Renier de Bruyn is a diffuser of smiles. Traversing Namibia, his country, he meets and tells the life stories of those that the world would like to forget. Throughout his portraits, this young photographer shows us that joy is a treasure that cannot be bought.
Situated on the west coast of southern Africa, Namibia is a land of dust. Consisting of two deserts and an arid plateau, only 1% of its land is cultivated. It is in this setting that Renier de Bruyn participated in the meeting of the inhabitants of his country. A true lover of the human race, he seeks to prove the dignity of those who live in poverty. "I try to discover their stories, to prove that these people are happy. They really fight. Their problems are true and more serious than what we can imagine. But hope remains."
It is in the middle of rural areas, where nobody would expect to see developing life, where Renier de Bruyn finds his models. Fascinated by their capacity to survive, he has set a purpose to tell the world, simply, that they exist. Avoiding populated tours with the empty gazes, he goes where no visitors are expected. "Most of the time, they are happy to see new faces and are very inviting, the children especially".
His photos carry the spontaneity of the event and the movement of life. The game, the cheerfulness, the complicity are read on the faces fixed in black and white. Covered with earth, the dark skins offer a simple poetry which the sincere gazes fully support. The camera flash, against the sunlight, sometimes creates halos on the faces here in this land of light. Contrasted, his photos carry the influence of the famous Brazilian photojournalist: Sebastião Salgado.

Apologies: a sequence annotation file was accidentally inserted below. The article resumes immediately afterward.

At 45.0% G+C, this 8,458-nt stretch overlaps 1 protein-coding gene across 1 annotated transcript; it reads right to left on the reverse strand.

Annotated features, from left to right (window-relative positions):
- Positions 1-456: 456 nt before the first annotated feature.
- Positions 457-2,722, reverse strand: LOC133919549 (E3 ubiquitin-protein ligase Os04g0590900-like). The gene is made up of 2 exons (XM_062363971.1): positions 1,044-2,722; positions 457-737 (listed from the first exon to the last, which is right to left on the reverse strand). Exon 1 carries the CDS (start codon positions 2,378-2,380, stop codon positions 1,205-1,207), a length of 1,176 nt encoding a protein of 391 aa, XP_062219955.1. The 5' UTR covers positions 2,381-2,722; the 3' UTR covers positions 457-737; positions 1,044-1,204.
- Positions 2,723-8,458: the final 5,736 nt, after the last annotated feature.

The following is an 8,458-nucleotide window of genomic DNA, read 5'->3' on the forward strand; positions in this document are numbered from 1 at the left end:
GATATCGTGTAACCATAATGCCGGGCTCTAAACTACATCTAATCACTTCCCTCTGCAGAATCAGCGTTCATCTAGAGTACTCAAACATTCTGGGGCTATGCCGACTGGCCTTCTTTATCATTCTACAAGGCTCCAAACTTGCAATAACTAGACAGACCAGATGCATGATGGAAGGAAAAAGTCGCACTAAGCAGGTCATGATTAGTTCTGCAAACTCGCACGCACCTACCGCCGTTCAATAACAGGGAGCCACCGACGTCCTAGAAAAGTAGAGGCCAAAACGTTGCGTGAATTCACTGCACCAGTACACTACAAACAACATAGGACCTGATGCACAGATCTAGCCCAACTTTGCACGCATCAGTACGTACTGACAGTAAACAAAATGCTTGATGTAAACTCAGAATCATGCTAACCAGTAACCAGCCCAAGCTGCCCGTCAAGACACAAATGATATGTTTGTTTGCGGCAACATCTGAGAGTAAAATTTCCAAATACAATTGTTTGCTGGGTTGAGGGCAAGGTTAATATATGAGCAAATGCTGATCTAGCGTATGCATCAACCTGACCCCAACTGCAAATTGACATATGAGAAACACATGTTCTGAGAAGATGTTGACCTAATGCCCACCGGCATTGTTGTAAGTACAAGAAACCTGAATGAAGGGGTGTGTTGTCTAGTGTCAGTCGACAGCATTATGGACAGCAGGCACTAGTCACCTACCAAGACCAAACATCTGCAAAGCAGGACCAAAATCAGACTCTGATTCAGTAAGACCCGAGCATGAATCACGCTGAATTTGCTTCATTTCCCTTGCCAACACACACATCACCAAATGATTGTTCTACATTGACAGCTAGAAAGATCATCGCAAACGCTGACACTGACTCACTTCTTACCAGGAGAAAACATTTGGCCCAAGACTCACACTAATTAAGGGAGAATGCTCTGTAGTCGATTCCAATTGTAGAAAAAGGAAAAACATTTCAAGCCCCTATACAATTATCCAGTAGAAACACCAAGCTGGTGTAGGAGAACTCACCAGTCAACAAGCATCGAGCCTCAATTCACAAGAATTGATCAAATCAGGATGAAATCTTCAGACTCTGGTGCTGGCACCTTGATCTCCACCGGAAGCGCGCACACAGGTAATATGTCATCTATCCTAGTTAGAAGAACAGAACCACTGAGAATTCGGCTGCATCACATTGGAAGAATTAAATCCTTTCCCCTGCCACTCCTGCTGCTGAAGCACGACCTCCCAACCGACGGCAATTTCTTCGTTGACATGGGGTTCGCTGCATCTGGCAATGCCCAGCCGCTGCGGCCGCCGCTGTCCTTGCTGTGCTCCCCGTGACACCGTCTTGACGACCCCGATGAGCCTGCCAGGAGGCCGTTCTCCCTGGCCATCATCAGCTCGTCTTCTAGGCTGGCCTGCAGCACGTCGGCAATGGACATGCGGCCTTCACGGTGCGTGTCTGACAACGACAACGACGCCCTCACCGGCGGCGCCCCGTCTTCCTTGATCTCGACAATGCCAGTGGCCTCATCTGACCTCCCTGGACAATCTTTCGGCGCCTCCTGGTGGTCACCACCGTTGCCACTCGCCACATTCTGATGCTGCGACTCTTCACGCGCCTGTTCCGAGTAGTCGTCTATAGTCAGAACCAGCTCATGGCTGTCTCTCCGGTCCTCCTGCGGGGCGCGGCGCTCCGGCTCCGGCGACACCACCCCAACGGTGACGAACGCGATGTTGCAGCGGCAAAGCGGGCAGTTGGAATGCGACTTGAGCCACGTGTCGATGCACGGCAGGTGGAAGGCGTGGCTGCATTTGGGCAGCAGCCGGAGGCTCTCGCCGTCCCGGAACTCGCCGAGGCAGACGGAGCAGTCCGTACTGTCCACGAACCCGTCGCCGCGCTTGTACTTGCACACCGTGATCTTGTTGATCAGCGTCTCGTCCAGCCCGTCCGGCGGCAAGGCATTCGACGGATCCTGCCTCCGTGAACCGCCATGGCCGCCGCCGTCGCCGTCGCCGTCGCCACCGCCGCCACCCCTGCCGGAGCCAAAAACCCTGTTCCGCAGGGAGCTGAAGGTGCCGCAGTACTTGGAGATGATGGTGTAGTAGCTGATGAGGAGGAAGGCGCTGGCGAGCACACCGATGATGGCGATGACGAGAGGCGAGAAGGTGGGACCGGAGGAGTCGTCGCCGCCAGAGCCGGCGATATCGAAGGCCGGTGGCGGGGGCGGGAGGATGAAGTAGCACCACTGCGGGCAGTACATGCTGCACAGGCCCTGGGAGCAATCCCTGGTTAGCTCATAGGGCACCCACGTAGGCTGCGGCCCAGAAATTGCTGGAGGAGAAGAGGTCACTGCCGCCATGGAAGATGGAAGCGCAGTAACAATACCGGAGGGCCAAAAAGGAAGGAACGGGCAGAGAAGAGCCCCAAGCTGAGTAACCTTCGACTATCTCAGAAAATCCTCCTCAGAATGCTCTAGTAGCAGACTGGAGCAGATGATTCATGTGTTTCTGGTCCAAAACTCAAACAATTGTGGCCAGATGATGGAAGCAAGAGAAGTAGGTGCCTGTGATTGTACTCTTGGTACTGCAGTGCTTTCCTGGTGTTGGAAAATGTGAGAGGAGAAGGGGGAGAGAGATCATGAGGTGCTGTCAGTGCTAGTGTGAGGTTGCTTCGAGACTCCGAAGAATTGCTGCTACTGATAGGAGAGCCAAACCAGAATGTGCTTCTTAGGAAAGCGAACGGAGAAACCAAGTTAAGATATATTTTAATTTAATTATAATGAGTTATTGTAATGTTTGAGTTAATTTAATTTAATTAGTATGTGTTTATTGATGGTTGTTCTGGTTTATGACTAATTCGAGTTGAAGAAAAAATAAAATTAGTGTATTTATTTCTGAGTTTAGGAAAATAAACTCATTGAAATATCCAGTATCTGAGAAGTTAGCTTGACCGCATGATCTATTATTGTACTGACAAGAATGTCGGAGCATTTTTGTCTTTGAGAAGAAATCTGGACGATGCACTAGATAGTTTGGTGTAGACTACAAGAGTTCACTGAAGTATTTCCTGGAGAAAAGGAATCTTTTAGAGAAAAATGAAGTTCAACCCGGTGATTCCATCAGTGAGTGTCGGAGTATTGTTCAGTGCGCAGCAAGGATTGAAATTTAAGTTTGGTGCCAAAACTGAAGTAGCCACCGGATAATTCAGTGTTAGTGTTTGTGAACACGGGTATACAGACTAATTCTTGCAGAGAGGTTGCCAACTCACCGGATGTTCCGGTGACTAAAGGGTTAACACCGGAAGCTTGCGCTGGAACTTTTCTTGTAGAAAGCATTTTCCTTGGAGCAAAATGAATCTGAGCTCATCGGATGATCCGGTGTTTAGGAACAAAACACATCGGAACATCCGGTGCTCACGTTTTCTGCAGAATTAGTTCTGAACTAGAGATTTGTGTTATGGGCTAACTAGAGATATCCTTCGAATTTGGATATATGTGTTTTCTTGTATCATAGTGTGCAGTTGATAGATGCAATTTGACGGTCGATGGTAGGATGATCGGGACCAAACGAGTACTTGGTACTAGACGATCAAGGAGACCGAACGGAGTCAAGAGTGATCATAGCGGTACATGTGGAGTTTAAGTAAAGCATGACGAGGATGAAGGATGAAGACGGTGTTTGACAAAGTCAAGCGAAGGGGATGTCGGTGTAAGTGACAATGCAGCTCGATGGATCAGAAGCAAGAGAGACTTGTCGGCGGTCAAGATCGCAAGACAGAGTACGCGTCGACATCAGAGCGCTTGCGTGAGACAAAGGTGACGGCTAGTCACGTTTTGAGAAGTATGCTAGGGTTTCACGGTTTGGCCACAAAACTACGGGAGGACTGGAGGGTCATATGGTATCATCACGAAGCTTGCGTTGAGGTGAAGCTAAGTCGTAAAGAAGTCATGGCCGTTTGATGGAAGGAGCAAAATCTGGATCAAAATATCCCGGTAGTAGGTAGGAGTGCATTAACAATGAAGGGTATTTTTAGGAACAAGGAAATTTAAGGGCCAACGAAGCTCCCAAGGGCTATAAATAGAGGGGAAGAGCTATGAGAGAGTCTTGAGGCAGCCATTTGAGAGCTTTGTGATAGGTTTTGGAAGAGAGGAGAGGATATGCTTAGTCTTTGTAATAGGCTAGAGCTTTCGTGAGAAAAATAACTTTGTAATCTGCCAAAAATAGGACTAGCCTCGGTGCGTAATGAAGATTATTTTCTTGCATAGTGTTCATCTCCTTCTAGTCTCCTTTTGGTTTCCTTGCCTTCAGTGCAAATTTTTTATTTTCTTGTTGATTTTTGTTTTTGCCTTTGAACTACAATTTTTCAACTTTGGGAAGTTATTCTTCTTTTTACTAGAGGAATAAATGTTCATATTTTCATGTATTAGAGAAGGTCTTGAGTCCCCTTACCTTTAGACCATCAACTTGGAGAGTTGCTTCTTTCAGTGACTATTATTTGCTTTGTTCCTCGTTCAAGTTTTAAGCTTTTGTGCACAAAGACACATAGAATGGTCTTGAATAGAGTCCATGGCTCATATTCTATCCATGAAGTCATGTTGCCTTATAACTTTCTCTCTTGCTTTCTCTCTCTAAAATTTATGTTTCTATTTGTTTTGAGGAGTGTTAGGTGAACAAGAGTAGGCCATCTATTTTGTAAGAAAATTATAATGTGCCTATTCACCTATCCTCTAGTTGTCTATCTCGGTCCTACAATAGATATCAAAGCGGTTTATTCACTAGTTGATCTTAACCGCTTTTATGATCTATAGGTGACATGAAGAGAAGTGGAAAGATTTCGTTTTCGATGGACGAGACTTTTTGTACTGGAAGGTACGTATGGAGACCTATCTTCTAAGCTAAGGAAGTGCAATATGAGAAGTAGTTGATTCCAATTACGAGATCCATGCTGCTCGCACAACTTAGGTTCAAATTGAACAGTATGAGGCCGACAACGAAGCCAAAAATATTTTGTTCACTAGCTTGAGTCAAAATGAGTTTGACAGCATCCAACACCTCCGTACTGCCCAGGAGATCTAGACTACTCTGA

Working with the abandoned populations of Brazil, he is a major representative of social photography. "All his work is so full of emotion and each angle tells a story. I want to be like him one day.".
For Renier de Bruyn, the contrast is also a way to express how he sees his life, full of dissimilarities: "I like going from one extreme to another, it is maybe what I transfer to my photos while editing". When, he is not traveling, Renier is a journalist, like his parents.
Submersed very early in photography, he was sensitized to light, to framing, and the importance of the subject at an early age.
At 17 years old, his mother gave him her old film camera and he was in the seventh heaven. When he finished high school he got an apprenticeship at a local TV station, owned by Paul van Schalkwyk, a well known film maker and photographer. There he learned film and photography. Since then, Renier has continued on his path and lives at the rhythm of the images he creates. They are portraits, but also buildings and materials damaged by time, music, animals... "I still have a long way to go before I consider myself good at what I do. But for now my life is an adventure and I intend to document the entire experience."